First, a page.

What defines our attraction to a particular artist? Education and experience can offer us opportunities to see an artist's work, but whether we like or truly appreciate it is dependent on individuality and personal taste. In my own work, I get to see a wide variety of art in books—from ancient to contemporary—and there are always some artists that I prefer over others. This post is a reflection on one of my favorites: Frans Masereel (1889–1972).
Masereel, a Belgian graphic artist, is considered by some to be the creator of the woodcut novel. There is a certain warmth and linear clarity to woodcuts that I find appealing: everything from the woodcuts of Albrecht Dürer (1471–1528) to the woodblock prints of Japanese artists in the ukiyo-e style. Masereel's woodcut novels fascinate me because in each one he creates a narrative using strictly images, no text—although there may be an introduction by Thomas Mann or some other great contemporary. For a modern-day equivalent to this kind of work, you might be familiar with the graphic novelist Eric Drooker, whose artwork in Flood! was heavily influenced by the novels of Masereel.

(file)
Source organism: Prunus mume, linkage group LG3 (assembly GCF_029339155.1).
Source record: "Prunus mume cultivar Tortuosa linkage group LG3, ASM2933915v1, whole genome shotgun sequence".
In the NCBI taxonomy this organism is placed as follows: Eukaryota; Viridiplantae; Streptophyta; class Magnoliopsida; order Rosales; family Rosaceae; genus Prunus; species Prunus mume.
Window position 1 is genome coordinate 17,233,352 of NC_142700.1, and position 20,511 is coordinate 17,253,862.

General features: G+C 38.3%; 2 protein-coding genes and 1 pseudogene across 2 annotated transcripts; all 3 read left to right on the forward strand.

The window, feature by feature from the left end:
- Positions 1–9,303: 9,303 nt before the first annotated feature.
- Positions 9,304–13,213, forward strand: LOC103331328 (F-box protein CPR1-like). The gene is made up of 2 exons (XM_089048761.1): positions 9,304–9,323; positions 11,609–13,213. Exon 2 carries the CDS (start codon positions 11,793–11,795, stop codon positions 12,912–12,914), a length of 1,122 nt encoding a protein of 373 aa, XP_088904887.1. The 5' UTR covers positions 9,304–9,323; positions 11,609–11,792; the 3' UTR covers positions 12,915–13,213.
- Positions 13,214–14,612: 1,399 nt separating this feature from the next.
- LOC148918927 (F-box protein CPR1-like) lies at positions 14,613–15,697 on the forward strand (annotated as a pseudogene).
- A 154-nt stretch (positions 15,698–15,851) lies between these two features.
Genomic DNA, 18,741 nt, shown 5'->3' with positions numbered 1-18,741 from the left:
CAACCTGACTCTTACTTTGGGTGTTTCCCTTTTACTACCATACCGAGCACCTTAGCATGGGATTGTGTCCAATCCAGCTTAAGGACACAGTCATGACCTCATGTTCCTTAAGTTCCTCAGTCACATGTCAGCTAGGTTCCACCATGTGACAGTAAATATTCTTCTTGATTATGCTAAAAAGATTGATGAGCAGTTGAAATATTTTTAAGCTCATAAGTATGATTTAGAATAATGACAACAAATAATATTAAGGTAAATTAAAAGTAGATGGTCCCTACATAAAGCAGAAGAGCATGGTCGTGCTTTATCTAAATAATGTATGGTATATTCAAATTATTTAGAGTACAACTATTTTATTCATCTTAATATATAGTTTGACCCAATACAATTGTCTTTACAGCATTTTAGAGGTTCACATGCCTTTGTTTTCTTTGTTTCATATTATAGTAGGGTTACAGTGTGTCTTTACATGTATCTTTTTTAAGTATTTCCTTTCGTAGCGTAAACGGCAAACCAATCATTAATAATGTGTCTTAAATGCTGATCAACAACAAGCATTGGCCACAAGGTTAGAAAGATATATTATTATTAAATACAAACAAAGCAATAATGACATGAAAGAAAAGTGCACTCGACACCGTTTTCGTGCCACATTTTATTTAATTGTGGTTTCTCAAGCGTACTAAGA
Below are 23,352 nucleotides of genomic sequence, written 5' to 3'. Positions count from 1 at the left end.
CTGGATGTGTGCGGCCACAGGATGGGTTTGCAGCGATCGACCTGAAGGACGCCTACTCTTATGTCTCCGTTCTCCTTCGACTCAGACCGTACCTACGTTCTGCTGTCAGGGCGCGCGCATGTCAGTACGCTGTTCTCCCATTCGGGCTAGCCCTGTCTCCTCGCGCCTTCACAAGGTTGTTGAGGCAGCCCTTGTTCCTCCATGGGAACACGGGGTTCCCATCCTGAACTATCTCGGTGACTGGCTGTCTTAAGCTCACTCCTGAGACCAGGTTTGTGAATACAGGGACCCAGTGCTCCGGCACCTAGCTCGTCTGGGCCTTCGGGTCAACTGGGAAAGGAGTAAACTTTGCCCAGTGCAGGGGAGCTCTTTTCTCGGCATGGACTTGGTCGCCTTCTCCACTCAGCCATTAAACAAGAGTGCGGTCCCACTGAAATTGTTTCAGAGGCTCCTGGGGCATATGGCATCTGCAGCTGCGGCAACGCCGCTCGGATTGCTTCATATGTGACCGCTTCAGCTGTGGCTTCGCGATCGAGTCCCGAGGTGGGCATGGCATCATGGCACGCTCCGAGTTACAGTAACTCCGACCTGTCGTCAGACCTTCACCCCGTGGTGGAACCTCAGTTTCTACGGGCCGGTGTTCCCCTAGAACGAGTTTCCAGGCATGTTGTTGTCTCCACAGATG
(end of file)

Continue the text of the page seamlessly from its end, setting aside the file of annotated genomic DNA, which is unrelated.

Thomas J. Watson Library has a number of Masereel's woodcut novels. Below are some images that I will let speak for themselves, just as Masereel would have done.